Difference

Absolute enactment Vs directory enactment.

When a statute is passed for the purpose of enabling something to be done, and prescribed the way in which it is to be done, it may be either an absolute enactment or a directory enactment.

The difference being that an absolute enactment must be obeyed or fulfilled exactly, but it is sufficient if a directory enactment be obeyed or fulfilled substantially.

No universal rule can be laid down as to whether mandatory enactments shall be considered directory only or obligatory with an implied nullification for disobedience.

The intention of the provision here is that where in the course of any enquiry into, or trial of, an offence, it appears to the Courts from the evidence that any person not being the accused has committed any offence, the Court may proceed against him for the offence which he appears to have committed. At that stage, the Court would consider that such a person could be tried together with the accused who is already before the Court facing the trial. The safeguard provided in respect of such person is that, the proceedings right from the beginning have mandatory to be commenced afresh and the witnesses re-heard. In short, there has to be a de novo trial against him. The provision of de novo trial is mandatory. It vitally affects the rights of a person so brought before the Court. It would not be sufficient to only tender the witnesses for the cross-examination of such a person. They have to be examined afresh. Fresh examination in chief and not only their presentation for the purpose of the cross-examination of the newly added accused is the mandate of Section 319(4). The words ‘could be tried together with the accused’ in Section 319(1), appear to be only directory. ‘Could be’ cannot under these circumstances be held to be ‘must be’. The provision cannot be interpreted to mean that since the trial in respect of a person who was before the Court has concluded with the result that the newly added person cannot be tried together with the accused who was before the Court when order under Section 319(1) was passed, the order would become ineffective and inoperative, nullifying the opinion earlier formed by the Court on the basis of evidence before it that the newly added person appears to have committed the offence resulting in an order for his being brought before the Court.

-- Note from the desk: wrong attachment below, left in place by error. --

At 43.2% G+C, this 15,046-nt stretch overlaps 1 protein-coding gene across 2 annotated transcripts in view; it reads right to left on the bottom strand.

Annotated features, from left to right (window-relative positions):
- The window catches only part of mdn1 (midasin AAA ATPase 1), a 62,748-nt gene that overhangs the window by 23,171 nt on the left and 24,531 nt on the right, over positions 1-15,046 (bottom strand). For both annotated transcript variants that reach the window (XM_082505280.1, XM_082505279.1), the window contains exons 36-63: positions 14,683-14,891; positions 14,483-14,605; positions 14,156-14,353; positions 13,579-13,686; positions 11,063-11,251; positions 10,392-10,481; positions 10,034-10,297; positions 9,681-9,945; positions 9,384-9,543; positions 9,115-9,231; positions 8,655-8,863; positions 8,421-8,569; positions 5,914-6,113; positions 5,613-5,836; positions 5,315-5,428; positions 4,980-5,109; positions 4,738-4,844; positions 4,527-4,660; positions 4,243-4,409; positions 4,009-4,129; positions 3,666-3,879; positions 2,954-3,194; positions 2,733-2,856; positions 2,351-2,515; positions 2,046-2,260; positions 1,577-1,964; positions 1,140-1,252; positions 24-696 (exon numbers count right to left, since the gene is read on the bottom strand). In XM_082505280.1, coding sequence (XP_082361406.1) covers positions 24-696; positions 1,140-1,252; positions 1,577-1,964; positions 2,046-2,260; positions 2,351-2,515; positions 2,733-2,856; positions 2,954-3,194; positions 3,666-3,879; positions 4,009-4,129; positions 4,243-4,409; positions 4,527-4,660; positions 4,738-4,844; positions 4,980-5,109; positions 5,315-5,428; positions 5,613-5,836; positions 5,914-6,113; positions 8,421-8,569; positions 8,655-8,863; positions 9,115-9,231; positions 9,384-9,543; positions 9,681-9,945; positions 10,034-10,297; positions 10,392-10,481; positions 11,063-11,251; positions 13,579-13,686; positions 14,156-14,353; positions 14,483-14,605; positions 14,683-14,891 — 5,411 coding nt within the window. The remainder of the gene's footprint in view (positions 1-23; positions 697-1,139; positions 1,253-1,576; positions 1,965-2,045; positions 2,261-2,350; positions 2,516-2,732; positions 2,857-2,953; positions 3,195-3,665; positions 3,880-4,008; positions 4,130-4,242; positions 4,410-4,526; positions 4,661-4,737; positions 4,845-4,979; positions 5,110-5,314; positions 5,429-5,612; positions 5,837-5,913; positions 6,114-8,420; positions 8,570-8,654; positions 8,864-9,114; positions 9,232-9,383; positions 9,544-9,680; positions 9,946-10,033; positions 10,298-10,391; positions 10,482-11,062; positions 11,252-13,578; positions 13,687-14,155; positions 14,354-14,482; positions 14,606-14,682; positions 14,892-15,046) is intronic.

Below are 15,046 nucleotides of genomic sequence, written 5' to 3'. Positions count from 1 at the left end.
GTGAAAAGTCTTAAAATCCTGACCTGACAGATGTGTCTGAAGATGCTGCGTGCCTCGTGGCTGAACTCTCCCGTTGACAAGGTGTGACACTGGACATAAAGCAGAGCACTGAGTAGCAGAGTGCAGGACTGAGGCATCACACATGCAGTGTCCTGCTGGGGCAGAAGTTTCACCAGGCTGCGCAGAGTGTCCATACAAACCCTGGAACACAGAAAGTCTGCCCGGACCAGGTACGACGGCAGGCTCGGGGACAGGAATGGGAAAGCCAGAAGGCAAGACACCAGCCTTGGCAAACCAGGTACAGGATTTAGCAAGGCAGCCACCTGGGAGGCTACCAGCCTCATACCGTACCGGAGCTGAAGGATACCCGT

The mandate of the law of fresh trial is mandatory whereas the mandate that newly added accused could be tried together the accused directory. The construction to be placed on a provision like this has to commend to justice and reason. It has to be reasonable construction to promote the ends of justice. The words ‘could be tried together with the accused’ in Section 319(1) cannot be said to be capable of only one construction. If it was so, approach to be adopted would be different since the intention of the Parliament is to be respected despite the consequences of interpretation. There is, however, a scope for two possible construction. That being the position, a reasonable and common sense approach deserves to be adopted and preferred rather than a construction that would lead to absurd result of newly added escaping the trial despite passing on an order against him on Court’s satisfaction under Section 319(1) and despite the fact that the proceedings against him have to commence afresh.

Moreover, a Magistrate is empowered to take cognizance of an offence in the manner provided under Section 190 of the Code. Section 209 enjoins upon a Magistrate to commit the case of the Court of Session when it appears to the Magistrate that the offence is triable exclusively by the Court of Session. Section 193 provides for the power of the Court of Session to take cognizance of any offence. It uses the expression ‘cognizance of any offence’ and not that of ‘offender.’ These three provisions read with Section 319 make it clear that the words ‘could be tried together with the accused’ in Section 319 is only for the purpose finding out whether such a person could be put on trial for the offence. Once it is so found, sub-section (4) of Section 319 comes into play [Shashikant Singh v. Tarkeshwar Singh and Anr. (2002) 5 SCC 738]